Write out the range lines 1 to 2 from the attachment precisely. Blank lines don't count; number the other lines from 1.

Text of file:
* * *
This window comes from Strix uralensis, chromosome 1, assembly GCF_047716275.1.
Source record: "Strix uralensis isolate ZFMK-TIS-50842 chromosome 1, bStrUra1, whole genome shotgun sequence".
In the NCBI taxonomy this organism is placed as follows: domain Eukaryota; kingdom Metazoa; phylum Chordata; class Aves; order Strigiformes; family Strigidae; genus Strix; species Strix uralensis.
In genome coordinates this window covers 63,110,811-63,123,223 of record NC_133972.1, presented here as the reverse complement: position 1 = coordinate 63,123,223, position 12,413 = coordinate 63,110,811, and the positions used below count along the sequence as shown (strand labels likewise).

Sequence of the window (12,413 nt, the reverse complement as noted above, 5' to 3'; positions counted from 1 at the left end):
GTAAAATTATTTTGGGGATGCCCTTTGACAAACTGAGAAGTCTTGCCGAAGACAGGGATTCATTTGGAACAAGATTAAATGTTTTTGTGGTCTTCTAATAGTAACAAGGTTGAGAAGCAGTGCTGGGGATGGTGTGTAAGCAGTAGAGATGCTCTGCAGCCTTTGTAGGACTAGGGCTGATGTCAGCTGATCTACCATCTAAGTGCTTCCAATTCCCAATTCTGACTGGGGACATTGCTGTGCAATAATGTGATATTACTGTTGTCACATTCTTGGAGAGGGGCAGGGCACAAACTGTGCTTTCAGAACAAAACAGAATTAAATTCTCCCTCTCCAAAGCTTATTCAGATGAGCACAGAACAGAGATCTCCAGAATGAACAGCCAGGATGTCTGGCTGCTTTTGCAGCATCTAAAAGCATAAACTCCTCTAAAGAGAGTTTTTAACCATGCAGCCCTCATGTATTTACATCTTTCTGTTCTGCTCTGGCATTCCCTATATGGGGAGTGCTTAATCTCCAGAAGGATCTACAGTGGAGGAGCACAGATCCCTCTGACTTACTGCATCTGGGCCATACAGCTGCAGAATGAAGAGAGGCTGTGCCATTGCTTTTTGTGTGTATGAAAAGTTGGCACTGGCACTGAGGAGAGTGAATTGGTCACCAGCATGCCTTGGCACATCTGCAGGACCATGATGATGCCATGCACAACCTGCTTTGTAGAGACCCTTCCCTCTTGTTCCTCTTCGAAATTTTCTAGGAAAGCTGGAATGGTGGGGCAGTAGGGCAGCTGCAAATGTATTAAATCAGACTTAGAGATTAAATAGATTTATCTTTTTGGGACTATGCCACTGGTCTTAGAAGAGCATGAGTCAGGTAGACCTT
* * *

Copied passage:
This window comes from Strix uralensis, chromosome 1, assembly GCF_047716275.1.
Source record: "Strix uralensis isolate ZFMK-TIS-50842 chromosome 1, bStrUra1, whole genome shotgun sequence".